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The Magical Meccan Moon

October 11, 2007 by  


By Adil James, MMNS

Farmington—October 9—A magical moment of unity seems to have swept through American mosques this year. An informal survey of local mosques shows that the majority began their fasting together on Thursday, September 13th, and will celebrate ‘eid on Saturday October 13th, which dates coincide with the determination of the Fiqh Council of North America regarding the beginning and ending of Ramadan.

FCNA calculated the timings of fasting months based on the conjunction of the hilal and the moon setting before sunset in Mecca (was originally GMT, now Meccan time). Despite FCNA’s endorsement by ISNA and its affiliation with some of the highest-level people at ISNA, including Muzzammil Siddiqi, some people do not accept this view.

An example of the naysayers is Omar Afzal, Ph.D., of the website islamicmoon.com—who proclaims in the title of an article that “ISNA & Saudi calculated dates violate Shari’ah”; he then explains his assertion that “Shari’ah requires visual observation of the Crescent moon (hilaal) to commence an Islamic month.”

Muzzammil Siddiqi explains in response that “Our position is that [calculation] is permissible, and if it is permissible, why not take advantage? We are not insisting that people apply our ruling, or saying that others are wrong.”

FCNA determinations were hotly debated by intellectuals last year, and the use by a masjid of the official FCNA date last year was usually explained as coincidental by mosque officials.

But in fact there seems to have been a groundswell of acceptance of this new calculation regime. Dr. Siddiqi explains that “I think that more people are accepting–before Ramadan, we got a lot of emails and phone calls, people saying ‘stick to your position, don’t change it. This makes life easy.’ So this year Ramadan started 9/13/07, and 90% of the community began fasting that day.”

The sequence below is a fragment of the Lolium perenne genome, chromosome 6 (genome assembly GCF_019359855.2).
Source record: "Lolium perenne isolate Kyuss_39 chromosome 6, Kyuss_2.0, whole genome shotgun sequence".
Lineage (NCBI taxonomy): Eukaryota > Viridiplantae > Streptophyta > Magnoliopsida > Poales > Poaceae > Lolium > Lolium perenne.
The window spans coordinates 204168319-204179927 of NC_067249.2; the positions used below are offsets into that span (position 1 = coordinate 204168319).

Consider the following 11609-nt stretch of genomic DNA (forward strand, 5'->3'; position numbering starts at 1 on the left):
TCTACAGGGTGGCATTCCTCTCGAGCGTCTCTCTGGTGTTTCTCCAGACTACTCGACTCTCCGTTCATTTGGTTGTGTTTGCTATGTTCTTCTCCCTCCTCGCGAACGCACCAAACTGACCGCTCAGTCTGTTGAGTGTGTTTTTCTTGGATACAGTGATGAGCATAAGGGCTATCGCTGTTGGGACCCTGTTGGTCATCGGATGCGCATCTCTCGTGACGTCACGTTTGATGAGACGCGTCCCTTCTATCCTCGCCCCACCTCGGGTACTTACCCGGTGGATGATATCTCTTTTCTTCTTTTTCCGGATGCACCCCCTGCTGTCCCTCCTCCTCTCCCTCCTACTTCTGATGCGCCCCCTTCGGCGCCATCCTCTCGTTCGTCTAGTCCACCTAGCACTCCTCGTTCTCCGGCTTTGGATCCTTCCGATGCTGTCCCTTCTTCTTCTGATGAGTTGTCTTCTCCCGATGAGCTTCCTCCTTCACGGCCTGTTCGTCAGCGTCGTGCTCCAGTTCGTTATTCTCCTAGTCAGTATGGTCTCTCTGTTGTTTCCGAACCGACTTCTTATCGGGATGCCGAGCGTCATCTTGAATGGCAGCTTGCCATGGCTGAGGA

There was early this year a crisis because a similar group in Europe, the European Council for Fatwa and Research (EFCR) determined a different date for the beginning of ‘eid—the European body hinged its findings on the earliest possible conjunction of a visible moon before sunset in Mecca Mukarramah. FCNA had chosen the same calculation but based on GMT instead of Meccan time. By using different locations, the two bodies had come up with different results.

After considering the European group’s results, FCNA issued this explanation on its website: “FCNA after careful discussion has revised its position and has adopted the Fatwa of ECFR. This revised position will change only a few dates in the Fiqh Council’s Five year calendar; but it will bring greater harmony and unity among the Muslims communities in the West.”

A survey of the local mosques shows remarkable uniformity. According to the IAGD website, ‘Eid will be Saturday October 13th at 8 am and 10:30 am at the IAGD mosque. The MCWS website also plans ‘Eid on Saturday, at Burton Manor at 9:30am, 27777 Schoolcraft Livonia. The Tawheed Center, also according to its website, began fasting Thursday and will celebrate ‘eid on Saturday.